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review 2020-06-02 09:57
Jane Seymour, The Haunted Queen (Six Tudor Queens #3)
Jane Seymour, The Haunted Queen - Alison Weir

Not much is known about King Henry’s third wife, so Weir had to rely on her imagination more than in previous books, and I found her imagination somewhat lacking. She portrays Jane as a pious anti church reform woman who once believed she’d been Called to a spiritual life, but gave up on her dream of being a nun in favor of a posting in Queen Katherine’s household at Court. The nun thing is an invention of Weir’s and doesn’t really add much to the story other than to unnecessarily reinforce Jane’s piousness. This piousness is referenced again and again, but rather than portray Jane as a straight-laced goody-two-shoes, Weir tried to make her more complex. Which is how we get a Jane that loves Queen Katherine and hates Anne Boleyn for having an affair with the King (among other reasons), and later justifies her own affair with the King by telling herself that his marriage to Anne wasn’t legitimate and therefor it’s not adultery. (It’s still fornication, but pious Jane doesn’t bat an eye at that. It’s true love, so God will totes understand.) She feels somewhat responsible for Anne’s ultimate fate and is haunted by her specter (literally—she starts seeing an Anne-shaped shadow in her bedchamber at night), but not even a mild ghost infestation can spice up the blandest of Henry’s wives. Basically, boring queen = boring book. Without a truly interesting character to distract me, I was painfully aware that Weir’s prose isn’t much more than a checklist of historical events as she thinks her version of Jane would have perceived them.

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review 2020-05-31 18:54
Dear Life ★★★★☆
Dear Life: Stories - Alice Munro

I don't think I could do this book of short stories justice with a review. Munro writes stories about ordinary people in everyday situations that are a turning point in their lives. To have an affair, to stay or leave, to wait or act, to be silent or speak. She writes without any literary tricks and often at a remove from the characters, but each story still pulled at me in some way. 

 

Paperback. I discovered Munro while vacationing at a rental beach house and had finished the book I had brought with me, so was browsing the completely random selections on the bookshelves. I didn't get to read more than the first story in this collection, but it was enough to know that I needed to have a copy for myself. 

 

I read this book for Booklikesopoly 2020, lot Mountain Cabin 15: Read a book with a tree or a mountain on the cover, or read a book that features a main character who is a father. This book has a tree (or tree trunk, I guess) on the cover with a woodsy background.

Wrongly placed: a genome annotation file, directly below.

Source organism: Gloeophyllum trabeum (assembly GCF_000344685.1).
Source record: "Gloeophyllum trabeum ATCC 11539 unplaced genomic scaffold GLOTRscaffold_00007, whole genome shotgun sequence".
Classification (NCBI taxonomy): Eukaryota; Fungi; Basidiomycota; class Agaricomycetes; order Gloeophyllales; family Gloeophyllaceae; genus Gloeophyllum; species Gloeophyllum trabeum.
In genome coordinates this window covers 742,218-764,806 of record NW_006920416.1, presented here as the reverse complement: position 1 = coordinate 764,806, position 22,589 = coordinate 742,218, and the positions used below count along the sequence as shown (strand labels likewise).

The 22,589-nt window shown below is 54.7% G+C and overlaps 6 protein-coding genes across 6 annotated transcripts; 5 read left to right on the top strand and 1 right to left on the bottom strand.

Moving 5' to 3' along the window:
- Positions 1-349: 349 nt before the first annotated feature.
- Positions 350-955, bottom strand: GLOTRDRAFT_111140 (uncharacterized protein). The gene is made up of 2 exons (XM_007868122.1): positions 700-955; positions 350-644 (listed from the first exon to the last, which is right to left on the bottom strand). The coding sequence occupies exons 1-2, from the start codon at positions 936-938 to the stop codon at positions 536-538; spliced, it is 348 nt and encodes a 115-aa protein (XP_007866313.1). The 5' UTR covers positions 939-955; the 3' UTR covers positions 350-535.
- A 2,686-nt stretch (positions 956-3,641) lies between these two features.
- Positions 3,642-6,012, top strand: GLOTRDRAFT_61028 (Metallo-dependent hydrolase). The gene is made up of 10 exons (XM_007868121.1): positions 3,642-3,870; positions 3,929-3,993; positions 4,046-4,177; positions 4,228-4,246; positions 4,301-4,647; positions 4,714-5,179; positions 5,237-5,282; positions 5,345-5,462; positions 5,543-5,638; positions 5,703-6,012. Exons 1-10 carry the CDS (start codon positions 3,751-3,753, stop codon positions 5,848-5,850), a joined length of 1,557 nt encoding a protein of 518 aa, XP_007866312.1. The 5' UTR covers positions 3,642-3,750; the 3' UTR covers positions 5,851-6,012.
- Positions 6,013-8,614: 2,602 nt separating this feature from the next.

.  

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text 2020-05-29 13:55
Dear Life - pg 91/336
Dear Life: Stories - Alice Munro

She had existed and now she did not. Not at all, as if not ever. And people hurried around, as if this outrageous fact could be overcome by making sensible arrangements. He, too, obeyed the customs, signing where he was told to sign, arranging - as they said - for the remains.

 

 

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text 2020-05-28 20:28
Dear Life - pg 47/336
Dear Life: Stories - Alice Munro

Ahhh. I love Munro's ability to write a simple story about normal people in normal situations and to somehow make them so very interesting. 

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review 2020-05-28 19:14
Review ~ Great read!
Catalyst - Tracy Richardson

Book source ~ Tour

 

Marcie Horton has connected once before with a spirit when she was thirteen. But that was four years ago and she feels like she’s missing something by not having any further contact with anything…other. She’s hoping a summer working on her mother’s archeological dig will distract her from a feeling of missing out on something big. Joined by her older brother Eric and his girlfriend Renee, they barely get settled in when two graduate students let the three of them and another student, 19-yr-old Leo, in on a secret. There is much more out there than any of them realize. Marcie is about to get her wish - something incredible is about to happen. The real question is: Is she ready for it?

 

This is a book heavy on how humanity is shitting where we eat. Too graphic? How about how we are killing the very thing that supports us? Too dramatic? Too bad. We are. If you don’t like books that point out this fact, even if it is a fictional book, then you may not enjoy this as much as I have. Now, to the story itself…

 

Marcie is a pretty level-headed 17-yr-old. She’s had a life-altering encounter with a spirit when she was 13, so maybe that has something to do with it. In any case, the story is told from her POV so it helps she’s not an over-emotional idiot. Side characters are interesting even if Renee makes me want to slap her upside the head occasionally. And don’t get me started on Leo. Marcie is more forgiving than I would be. Oh! Did I not mention there’s a little hotness going on between Marcie and Leo? Ah. Summer love.

 

Lorraine and Zeke are a bit irritating in their roles, but I get it. And you will, too. I find the idea of a Universal Energy Field fascinating. I want it to be a thing. In fact, my belief is, since we are mostly water and energy then when we die our energy goes back out into the ether and comes back as another being. So, I guess I believe a bit in reincarnation. And that’s why I believe in ghosts. That energy can get stuck and next thing you know, wooohoooo things going bang. Anyway, I enjoyed this journey of Marcie’s and hope she and the others can bring about some change before it’s too late.

 

Source: imavoraciousreader.blogspot.com/2020/05/twr-tour-catalyst.html
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